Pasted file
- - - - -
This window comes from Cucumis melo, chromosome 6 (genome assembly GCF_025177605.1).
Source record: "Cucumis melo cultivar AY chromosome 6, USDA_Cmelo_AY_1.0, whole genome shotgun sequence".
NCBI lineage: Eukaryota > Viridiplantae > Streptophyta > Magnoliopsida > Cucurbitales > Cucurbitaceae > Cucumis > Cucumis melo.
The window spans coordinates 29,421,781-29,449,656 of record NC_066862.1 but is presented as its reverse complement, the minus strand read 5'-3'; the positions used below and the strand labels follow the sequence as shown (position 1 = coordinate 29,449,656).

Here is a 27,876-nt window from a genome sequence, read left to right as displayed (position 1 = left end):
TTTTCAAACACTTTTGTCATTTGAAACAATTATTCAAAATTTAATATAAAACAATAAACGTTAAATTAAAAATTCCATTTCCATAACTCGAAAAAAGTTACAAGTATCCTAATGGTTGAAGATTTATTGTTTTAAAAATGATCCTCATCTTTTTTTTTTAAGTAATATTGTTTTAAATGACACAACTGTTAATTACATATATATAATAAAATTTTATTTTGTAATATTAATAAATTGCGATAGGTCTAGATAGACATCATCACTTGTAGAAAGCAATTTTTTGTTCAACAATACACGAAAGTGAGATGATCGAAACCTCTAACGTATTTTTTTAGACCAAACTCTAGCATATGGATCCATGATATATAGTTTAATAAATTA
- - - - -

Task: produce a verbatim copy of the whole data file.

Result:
This window comes from Cucumis melo, chromosome 6 (genome assembly GCF_025177605.1).
Source record: "Cucumis melo cultivar AY chromosome 6, USDA_Cmelo_AY_1.0, whole genome shotgun sequence".
NCBI lineage: Eukaryota > Viridiplantae > Streptophyta > Magnoliopsida > Cucurbitales > Cucurbitaceae > Cucumis > Cucumis melo.
The window spans coordinates 29,421,781-29,449,656 of record NC_066862.1 but is presented as its reverse complement, the minus strand read 5'-3'; the positions used below and the strand labels follow the sequence as shown (position 1 = coordinate 29,449,656).

Here is a 27,876-nt window from a genome sequence, read left to right as displayed (position 1 = left end):
TTTTCAAACACTTTTGTCATTTGAAACAATTATTCAAAATTTAATATAAAACAATAAACGTTAAATTAAAAATTCCATTTCCATAACTCGAAAAAAGTTACAAGTATCCTAATGGTTGAAGATTTATTGTTTTAAAAATGATCCTCATCTTTTTTTTTTAAGTAATATTGTTTTAAATGACACAACTGTTAATTACATATATATAATAAAATTTTATTTTGTAATATTAATAAATTGCGATAGGTCTAGATAGACATCATCACTTGTAGAAAGCAATTTTTTGTTCAACAATACACGAAAGTGAGATGATCGAAACCTCTAACGTATTTTTTTAGACCAAACTCTAGCATATGGATCCATGATATATAGTTTAATAAATTA